Gossart or Gossaert, Jan,
c.1478?1532, Flemish painter, b. Maubeuge, also known as Jan de Mabuse after his birthplace. He may have studied in Bruges before joining the Antwerp guild in 1503. In 1508 he went to Italy for a year with his patron, Philip of Burgundy, and he was strongly influenced by Italian art and ancient sculpture. Gossart is often credited with introducing Italian Renaissance sensuality to Northern European painting; he was among the first Flemish artists to represent the nude and classical mythology in a manner derived from Italy. His forms are fleshy, solid, and heavy, and their surfaces are rendered with smooth precision. Gossart is noted as well for his portraits. The imperious attitude he gave to his subjects was highly popular in his time. A Donor and His Wife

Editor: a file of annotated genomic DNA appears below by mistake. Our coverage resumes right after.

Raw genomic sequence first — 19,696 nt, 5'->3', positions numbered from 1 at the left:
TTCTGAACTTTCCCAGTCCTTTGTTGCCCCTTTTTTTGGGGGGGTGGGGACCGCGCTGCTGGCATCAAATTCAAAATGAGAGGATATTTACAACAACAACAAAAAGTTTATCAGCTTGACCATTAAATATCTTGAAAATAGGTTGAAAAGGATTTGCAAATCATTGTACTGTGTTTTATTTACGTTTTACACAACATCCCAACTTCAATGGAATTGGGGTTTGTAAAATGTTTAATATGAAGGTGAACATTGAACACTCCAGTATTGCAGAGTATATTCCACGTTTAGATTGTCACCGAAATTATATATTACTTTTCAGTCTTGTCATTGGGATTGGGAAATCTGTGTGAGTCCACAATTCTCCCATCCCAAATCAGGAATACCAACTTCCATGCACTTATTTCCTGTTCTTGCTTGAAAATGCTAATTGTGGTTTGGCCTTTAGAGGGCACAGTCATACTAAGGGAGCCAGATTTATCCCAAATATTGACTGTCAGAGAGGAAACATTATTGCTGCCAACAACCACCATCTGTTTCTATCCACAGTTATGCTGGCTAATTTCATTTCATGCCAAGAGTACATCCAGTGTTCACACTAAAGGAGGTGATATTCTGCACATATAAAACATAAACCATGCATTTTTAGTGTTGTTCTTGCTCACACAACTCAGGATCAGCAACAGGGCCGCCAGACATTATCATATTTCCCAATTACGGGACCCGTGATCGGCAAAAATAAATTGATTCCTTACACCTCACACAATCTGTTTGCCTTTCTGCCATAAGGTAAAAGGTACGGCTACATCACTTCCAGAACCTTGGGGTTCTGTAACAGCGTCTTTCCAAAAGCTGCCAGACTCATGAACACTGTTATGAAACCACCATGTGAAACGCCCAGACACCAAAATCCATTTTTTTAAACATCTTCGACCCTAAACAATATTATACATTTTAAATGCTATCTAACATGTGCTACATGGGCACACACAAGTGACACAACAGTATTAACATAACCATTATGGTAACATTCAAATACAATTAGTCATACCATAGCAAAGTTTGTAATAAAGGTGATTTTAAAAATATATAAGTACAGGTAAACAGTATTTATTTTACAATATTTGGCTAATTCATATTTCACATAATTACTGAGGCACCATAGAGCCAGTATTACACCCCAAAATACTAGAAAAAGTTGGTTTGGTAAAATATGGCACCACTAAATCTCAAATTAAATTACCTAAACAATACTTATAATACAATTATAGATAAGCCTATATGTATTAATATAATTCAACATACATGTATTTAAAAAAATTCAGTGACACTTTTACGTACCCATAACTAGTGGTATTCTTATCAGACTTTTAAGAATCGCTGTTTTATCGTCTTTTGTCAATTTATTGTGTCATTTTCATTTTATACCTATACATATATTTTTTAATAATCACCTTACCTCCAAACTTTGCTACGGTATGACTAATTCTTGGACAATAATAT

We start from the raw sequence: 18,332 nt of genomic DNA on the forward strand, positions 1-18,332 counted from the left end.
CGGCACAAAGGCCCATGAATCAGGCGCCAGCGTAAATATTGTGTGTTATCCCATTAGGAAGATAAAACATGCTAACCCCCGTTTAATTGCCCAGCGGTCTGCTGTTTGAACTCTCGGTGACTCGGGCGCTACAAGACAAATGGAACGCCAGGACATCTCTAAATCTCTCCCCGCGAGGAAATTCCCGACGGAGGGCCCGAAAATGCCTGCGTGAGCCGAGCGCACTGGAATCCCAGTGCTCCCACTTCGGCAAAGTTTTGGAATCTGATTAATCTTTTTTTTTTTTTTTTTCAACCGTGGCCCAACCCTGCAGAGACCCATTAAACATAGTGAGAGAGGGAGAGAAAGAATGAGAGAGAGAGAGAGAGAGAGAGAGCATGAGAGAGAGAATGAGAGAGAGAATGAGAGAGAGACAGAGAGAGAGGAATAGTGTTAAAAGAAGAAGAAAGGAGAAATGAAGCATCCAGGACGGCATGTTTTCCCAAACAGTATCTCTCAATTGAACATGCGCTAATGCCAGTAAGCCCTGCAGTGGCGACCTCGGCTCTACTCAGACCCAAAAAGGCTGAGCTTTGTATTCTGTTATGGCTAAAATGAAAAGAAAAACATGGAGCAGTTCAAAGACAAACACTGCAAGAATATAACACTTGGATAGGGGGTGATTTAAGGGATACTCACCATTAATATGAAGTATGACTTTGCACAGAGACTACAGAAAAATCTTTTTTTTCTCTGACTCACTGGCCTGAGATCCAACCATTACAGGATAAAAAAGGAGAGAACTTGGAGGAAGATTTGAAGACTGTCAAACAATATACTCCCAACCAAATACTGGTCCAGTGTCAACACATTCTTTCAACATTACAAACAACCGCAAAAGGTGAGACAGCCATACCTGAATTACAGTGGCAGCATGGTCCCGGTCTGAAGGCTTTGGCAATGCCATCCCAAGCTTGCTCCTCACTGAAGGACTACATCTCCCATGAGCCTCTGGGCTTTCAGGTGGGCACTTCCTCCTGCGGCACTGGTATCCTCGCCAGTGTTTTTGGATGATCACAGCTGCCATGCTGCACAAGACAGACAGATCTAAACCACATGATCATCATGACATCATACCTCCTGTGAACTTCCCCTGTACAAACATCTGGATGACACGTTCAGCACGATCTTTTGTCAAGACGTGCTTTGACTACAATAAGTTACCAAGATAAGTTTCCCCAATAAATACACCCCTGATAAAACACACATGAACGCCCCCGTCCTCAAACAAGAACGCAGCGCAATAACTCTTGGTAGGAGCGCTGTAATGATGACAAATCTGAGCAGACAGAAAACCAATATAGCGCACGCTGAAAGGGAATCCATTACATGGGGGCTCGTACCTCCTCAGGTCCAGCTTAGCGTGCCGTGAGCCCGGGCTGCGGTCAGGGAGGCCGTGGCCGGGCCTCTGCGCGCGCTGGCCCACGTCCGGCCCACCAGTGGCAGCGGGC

(Brussels), Neptune and Amphitrite
(Munich), St. Luke Painting the Virgin
(versions in Vienna and National Gall., Prague), and Jean Carondelet Adoring the Virgin
(Louvre) are characteristic paintings. He is also known for his masterful drawings and prints.
See H. B. Wehle and M. Salinger, Early Flemish, Dutch and German Painters (1947); M. W. Ainsworth, Man, Myth, and Sensual Pleasures: Jan Gossart's Renaissance: The Complete Works (museum catalog, 2010).
The Columbia Electronic Encyclopedia, 6th ed. Copyright 2012, Columbia University Press. All rights reserved.
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